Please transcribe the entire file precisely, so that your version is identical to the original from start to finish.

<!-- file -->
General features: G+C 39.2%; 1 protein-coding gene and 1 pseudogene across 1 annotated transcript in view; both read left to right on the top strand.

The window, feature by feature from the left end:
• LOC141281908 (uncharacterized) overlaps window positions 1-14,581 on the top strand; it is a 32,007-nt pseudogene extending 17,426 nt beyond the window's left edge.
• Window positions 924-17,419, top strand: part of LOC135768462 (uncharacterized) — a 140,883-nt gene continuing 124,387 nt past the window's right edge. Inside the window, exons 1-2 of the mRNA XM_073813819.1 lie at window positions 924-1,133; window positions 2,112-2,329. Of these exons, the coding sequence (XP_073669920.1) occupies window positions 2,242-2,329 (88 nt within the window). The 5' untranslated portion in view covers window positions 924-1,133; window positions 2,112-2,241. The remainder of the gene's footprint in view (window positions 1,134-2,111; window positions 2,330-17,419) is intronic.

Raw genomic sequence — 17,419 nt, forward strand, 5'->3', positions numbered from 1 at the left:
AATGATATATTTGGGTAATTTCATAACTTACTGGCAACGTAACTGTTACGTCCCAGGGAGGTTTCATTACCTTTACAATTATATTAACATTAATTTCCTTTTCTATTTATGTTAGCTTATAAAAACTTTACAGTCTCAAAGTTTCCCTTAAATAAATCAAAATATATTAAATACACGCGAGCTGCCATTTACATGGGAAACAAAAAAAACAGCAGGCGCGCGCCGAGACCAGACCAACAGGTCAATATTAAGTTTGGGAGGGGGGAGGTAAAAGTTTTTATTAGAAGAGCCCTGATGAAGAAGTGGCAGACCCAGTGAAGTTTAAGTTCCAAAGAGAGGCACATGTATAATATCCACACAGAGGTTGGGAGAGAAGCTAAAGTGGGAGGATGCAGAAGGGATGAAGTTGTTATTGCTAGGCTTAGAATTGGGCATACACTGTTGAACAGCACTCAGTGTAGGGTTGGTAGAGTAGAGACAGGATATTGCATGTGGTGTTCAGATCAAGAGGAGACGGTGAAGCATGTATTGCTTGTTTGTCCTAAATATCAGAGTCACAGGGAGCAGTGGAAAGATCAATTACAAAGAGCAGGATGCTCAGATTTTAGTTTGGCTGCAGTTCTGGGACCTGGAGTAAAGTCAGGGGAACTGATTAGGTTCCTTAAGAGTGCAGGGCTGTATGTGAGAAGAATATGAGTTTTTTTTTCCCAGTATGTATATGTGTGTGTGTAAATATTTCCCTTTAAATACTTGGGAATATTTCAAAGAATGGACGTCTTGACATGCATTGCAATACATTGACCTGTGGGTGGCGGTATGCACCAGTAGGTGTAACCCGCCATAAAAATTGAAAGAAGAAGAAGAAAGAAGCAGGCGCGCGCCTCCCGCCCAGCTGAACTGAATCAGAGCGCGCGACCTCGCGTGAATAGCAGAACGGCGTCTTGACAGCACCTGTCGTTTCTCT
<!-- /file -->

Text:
General features: G+C 39.2%; 1 protein-coding gene and 1 pseudogene across 1 annotated transcript in view; both read left to right on the top strand.

The window, feature by feature from the left end:
• LOC141281908 (uncharacterized) overlaps window positions 1-14,581 on the top strand; it is a 32,007-nt pseudogene extending 17,426 nt beyond the window's left edge.
• Window positions 924-17,419, top strand: part of LOC135768462 (uncharacterized) — a 140,883-nt gene continuing 124,387 nt past the window's right edge. Inside the window, exons 1-2 of the mRNA XM_073813819.1 lie at window positions 924-1,133; window positions 2,112-2,329. Of these exons, the coding sequence (XP_073669920.1) occupies window positions 2,242-2,329 (88 nt within the window). The 5' untranslated portion in view covers window positions 924-1,133; window positions 2,112-2,241. The remainder of the gene's footprint in view (window positions 1,134-2,111; window positions 2,330-17,419) is intronic.

Raw genomic sequence — 17,419 nt, forward strand, 5'->3', positions numbered from 1 at the left:
AATGATATATTTGGGTAATTTCATAACTTACTGGCAACGTAACTGTTACGTCCCAGGGAGGTTTCATTACCTTTACAATTATATTAACATTAATTTCCTTTTCTATTTATGTTAGCTTATAAAAACTTTACAGTCTCAAAGTTTCCCTTAAATAAATCAAAATATATTAAATACACGCGAGCTGCCATTTACATGGGAAACAAAAAAAACAGCAGGCGCGCGCCGAGACCAGACCAACAGGTCAATATTAAGTTTGGGAGGGGGGAGGTAAAAGTTTTTATTAGAAGAGCCCTGATGAAGAAGTGGCAGACCCAGTGAAGTTTAAGTTCCAAAGAGAGGCACATGTATAATATCCACACAGAGGTTGGGAGAGAAGCTAAAGTGGGAGGATGCAGAAGGGATGAAGTTGTTATTGCTAGGCTTAGAATTGGGCATACACTGTTGAACAGCACTCAGTGTAGGGTTGGTAGAGTAGAGACAGGATATTGCATGTGGTGTTCAGATCAAGAGGAGACGGTGAAGCATGTATTGCTTGTTTGTCCTAAATATCAGAGTCACAGGGAGCAGTGGAAAGATCAATTACAAAGAGCAGGATGCTCAGATTTTAGTTTGGCTGCAGTTCTGGGACCTGGAGTAAAGTCAGGGGAACTGATTAGGTTCCTTAAGAGTGCAGGGCTGTATGTGAGAAGAATATGAGTTTTTTTTTCCCAGTATGTATATGTGTGTGTGTAAATATTTCCCTTTAAATACTTGGGAATATTTCAAAGAATGGACGTCTTGACATGCATTGCAATACATTGACCTGTGGGTGGCGGTATGCACCAGTAGGTGTAACCCGCCATAAAAATTGAAAGAAGAAGAAGAAAGAAGCAGGCGCGCGCCTCCCGCCCAGCTGAACTGAATCAGAGCGCGCGACCTCGCGTGAATAGCAGAACGGCGTCTTGACAGCACCTGTCGTTTCTCT